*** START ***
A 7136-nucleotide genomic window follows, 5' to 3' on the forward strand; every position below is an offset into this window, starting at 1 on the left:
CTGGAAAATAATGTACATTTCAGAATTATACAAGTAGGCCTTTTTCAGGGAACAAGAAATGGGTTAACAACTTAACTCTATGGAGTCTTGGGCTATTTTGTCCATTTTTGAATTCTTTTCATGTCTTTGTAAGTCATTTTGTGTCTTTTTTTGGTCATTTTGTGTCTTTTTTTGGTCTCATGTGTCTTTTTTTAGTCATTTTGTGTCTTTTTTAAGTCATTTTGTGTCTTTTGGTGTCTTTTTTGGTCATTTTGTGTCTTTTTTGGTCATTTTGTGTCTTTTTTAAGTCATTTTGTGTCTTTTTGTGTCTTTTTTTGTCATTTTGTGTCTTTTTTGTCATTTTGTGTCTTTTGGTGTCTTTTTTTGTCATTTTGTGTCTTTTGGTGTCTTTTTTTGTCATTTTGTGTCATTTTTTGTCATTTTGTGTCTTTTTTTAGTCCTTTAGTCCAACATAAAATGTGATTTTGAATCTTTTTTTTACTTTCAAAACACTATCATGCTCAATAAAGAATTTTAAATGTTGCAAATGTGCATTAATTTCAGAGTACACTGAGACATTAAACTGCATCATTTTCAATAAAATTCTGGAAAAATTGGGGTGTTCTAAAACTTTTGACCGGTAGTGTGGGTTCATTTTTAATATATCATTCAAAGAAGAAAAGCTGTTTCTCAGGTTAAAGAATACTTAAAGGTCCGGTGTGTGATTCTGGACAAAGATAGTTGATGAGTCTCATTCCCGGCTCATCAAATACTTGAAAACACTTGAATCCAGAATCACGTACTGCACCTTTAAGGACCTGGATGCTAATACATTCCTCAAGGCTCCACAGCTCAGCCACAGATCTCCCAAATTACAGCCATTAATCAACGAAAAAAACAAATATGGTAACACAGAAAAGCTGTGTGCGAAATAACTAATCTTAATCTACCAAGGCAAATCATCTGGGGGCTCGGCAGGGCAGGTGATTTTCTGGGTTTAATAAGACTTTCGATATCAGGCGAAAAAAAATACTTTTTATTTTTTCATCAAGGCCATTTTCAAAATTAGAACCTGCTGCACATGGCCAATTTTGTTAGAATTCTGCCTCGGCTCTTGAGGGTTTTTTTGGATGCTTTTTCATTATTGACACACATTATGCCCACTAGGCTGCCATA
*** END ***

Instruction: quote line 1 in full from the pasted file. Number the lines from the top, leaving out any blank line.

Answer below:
A 7136-nucleotide genomic window follows, 5' to 3' on the forward strand; every position below is an offset into this window, starting at 1 on the left: